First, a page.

Studio A ideation sessions

 

The pdf of the slides can be downloaded here.

 

Text transcript

Hello studio A, it’s Sam from Meeum here. Quick video just to discuss the ideation phase that we’re all about to go into. I’ve met some of you before and have no doubt that I’ll meet many more of you over the next few weeks.

Both Elyse and I will be running these ideation sessions. So we just thought we’d put together a quick video to talk about how these might run.

Now, basically, to have a good idea, we’ve first got to come up with lots of ideas first, and some of those first ideas may not seem that great, but they can build on to being something fabulous.

Now you may have seen this. This came from the info pack from Little Owl, which basically is an introduction to the Double Diamond, which some of you might be familiar with, where we go through this idea of understanding something, then defining the problem, what are we actually trying to solve? And then we explore solutions to that, when we go through to execution and actually creating the solution.

A slightly different way of looking at the Double Diamond is this. Now we’ve done a whole lot of research and empathy all the way through with the tracker of finding out, talking to different people, getting some qualitative and quantitative responses through that tracker, to then go through and pull some of the themes out, which are really common themes that have come through, and that’s that Define stage of the second part of that first diamond.

And now there’s, a problem to be solved or some problems to be solved and to look at. And that’s where we go into ideation. You can see there in that second diamond, where we start to build on a whole lot of different ideas and we’re thinking big again. There are no limitations in ideation.

Prototyping, which is also part of this. To an extent, prototyping isn’t getting out machinery and making things. It is literally drawing sketches on pieces of paper. It is writing out the things. It’s the tangibility of the ideas.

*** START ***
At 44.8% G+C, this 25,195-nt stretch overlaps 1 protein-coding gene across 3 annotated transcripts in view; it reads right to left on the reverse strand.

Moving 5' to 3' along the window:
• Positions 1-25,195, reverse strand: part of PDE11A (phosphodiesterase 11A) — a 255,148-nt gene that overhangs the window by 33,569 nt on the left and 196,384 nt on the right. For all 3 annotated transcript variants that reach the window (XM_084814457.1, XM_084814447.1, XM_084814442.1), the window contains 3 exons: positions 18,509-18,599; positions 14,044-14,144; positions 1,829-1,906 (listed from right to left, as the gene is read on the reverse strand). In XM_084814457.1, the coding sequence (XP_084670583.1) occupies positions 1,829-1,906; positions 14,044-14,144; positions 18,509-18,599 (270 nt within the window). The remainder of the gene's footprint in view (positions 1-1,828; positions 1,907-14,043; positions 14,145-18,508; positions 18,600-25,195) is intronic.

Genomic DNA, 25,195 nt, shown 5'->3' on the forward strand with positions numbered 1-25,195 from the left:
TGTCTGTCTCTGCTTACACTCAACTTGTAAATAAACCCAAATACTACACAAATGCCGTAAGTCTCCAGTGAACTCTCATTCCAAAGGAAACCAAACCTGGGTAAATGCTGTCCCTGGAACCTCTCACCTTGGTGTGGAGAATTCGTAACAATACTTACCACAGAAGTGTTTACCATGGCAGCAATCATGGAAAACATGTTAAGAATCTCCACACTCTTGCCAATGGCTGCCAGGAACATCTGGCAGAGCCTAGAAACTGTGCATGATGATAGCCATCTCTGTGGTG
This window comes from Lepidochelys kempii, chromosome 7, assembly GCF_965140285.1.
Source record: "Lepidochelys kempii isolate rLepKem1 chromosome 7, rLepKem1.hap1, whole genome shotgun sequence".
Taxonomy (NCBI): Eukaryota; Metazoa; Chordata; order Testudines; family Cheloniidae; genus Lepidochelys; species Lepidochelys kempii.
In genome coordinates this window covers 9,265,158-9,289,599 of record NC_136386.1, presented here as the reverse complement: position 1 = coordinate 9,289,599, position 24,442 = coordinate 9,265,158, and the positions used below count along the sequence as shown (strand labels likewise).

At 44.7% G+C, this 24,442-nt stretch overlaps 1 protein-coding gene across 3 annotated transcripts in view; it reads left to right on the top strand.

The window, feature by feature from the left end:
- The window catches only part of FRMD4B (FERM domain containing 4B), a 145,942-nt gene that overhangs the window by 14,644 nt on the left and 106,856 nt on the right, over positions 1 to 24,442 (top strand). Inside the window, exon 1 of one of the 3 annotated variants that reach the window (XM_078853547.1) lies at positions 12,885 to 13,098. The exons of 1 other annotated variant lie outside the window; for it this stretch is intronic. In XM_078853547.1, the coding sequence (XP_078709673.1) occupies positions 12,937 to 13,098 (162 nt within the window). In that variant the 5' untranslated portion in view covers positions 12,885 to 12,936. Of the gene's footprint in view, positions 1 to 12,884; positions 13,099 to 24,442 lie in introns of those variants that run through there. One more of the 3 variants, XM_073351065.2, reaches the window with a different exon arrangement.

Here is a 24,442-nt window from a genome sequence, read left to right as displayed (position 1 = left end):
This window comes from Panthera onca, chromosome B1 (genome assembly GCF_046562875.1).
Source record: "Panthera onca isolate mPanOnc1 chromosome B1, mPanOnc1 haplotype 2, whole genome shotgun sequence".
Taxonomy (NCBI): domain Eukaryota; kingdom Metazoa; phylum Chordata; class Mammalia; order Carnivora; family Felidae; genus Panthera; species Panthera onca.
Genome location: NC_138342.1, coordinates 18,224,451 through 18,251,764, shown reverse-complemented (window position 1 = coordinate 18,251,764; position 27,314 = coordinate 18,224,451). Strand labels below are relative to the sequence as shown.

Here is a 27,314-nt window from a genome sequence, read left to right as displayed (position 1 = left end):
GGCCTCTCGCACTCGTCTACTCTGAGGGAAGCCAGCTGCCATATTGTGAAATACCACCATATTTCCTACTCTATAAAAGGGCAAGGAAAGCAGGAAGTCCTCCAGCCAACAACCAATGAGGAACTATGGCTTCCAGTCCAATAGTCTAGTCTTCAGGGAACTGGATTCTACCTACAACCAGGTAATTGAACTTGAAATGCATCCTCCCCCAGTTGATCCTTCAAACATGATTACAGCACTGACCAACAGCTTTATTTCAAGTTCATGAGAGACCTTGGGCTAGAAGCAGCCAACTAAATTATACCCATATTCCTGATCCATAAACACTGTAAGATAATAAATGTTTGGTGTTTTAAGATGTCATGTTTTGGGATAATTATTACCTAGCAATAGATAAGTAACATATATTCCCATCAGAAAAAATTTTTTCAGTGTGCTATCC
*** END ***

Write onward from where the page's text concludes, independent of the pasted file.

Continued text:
And that’s what we’ll talk about just towards the end of this video around things like mind mapping and so forth. So there’s a whole lot of things that we can do here.

So let’s talk about what ideation is. It’s the process of developing creative solutions. We’re using time as an accelerator.

It’s not the kind of thing that we’re going to dwell on for weeks and weeks and weeks. Each session is going to have a finite amount of time to be able to go through and come up with as many solutions as we possibly can.

It’s the strength of developing ideas in a group. You can’t do an ideation session by yourself. It’s just not going to work. You need to have the influence of a whole lot of different people from a whole lot of different backgrounds.

It’s about working together, collaboratively and also constructively. And the whole point of it is to increase the quality, the variety and the novelty of ideas as well as the quantity.

So why do it? Basically, as we all know, complex business challenges, we require new solutions. We want to get away from this mindset of “we’ve always done it this way, so, therefore, that’s what we’re going to do it and that’s the way we’re going to do it now”.

We need to get away from that. So we need to come up with new, innovative ideas and get out of our comfort zone to some extent. So we need to start off with an abundance of ideas to be able to do that.

And some of them may well be wild ideas that may not actually seem possible at the time, and that’s fine. So the idea of generating new ideas isn’t easy, particularly on your own. Hence, why we do this collaboratively in groups. It’s a fantastic method for generating ideas. When we’re talking about brainstorming here in the context of ideation.

If time is an issue which it always is, with coming up with new solutions, it can be daunting doing that, as I’m sure all of you are aware of, of trying to solve a problem in a short time period can be difficult. Hence, again, why this is a collaborative effort. This is where brainstorming comes into things. So as far as it goes and how these things should run, we’re using the collective minds of a group in order to develop a variety of ideas.

And it’s really important as part of this that you don’t just use the people in the particular team that we’re brainstorming for. Cross functionality in a highly collaborative setting really, really works well. You never know the background that someone may have in a department that they don’t work in at Studio A. They might be able to come at it with a totally fresh idea, a completely different insight that you may not have considered being that you are in that department.

So it’s important where possible to get a bit of cross-pollination going on there. And also we don’t need to overthink. We’re just simply getting ideas down. We’re putting them into a Google Doc, and we’ll distil them later. But at the moment, it’s just about getting our ideas down and we’re not overthinking anything – we’re just moving on.